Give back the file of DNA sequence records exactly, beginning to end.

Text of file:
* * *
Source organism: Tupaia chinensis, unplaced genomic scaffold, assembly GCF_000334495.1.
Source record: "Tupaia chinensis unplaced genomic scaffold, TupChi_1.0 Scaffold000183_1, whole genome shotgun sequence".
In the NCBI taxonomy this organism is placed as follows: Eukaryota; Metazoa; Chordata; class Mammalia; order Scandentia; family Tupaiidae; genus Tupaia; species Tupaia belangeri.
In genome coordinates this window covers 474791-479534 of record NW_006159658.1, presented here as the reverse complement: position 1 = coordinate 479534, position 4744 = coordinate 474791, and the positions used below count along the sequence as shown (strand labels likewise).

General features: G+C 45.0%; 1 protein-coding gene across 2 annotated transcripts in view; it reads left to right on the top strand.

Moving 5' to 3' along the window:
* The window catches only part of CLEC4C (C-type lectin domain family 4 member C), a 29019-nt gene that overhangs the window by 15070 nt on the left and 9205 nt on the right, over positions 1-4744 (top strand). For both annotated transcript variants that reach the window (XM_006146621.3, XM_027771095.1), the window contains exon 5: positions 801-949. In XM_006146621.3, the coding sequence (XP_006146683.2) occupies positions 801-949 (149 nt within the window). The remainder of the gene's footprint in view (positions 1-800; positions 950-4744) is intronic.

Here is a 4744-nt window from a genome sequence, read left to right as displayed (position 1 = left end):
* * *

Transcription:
Source organism: Tupaia chinensis, unplaced genomic scaffold, assembly GCF_000334495.1.
Source record: "Tupaia chinensis unplaced genomic scaffold, TupChi_1.0 Scaffold000183_1, whole genome shotgun sequence".
In the NCBI taxonomy this organism is placed as follows: Eukaryota; Metazoa; Chordata; class Mammalia; order Scandentia; family Tupaiidae; genus Tupaia; species Tupaia belangeri.
In genome coordinates this window covers 474791-479534 of record NW_006159658.1, presented here as the reverse complement: position 1 = coordinate 479534, position 4744 = coordinate 474791, and the positions used below count along the sequence as shown (strand labels likewise).

General features: G+C 45.0%; 1 protein-coding gene across 2 annotated transcripts in view; it reads left to right on the top strand.

Moving 5' to 3' along the window:
* The window catches only part of CLEC4C (C-type lectin domain family 4 member C), a 29019-nt gene that overhangs the window by 15070 nt on the left and 9205 nt on the right, over positions 1-4744 (top strand). For both annotated transcript variants that reach the window (XM_006146621.3, XM_027771095.1), the window contains exon 5: positions 801-949. In XM_006146621.3, the coding sequence (XP_006146683.2) occupies positions 801-949 (149 nt within the window). The remainder of the gene's footprint in view (positions 1-800; positions 950-4744) is intronic.

Here is a 4744-nt window from a genome sequence, read left to right as displayed (position 1 = left end):